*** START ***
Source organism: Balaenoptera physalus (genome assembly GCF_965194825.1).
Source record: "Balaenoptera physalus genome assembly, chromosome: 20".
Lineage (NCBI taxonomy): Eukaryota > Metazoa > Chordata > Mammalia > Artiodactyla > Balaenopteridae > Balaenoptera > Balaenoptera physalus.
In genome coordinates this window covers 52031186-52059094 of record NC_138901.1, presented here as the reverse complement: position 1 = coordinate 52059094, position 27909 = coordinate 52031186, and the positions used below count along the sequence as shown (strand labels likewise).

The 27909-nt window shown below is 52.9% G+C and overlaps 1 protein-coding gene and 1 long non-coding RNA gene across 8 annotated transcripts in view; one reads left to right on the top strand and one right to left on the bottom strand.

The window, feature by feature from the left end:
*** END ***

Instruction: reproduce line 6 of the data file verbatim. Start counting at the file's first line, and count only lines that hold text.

The window, feature by feature from the left end: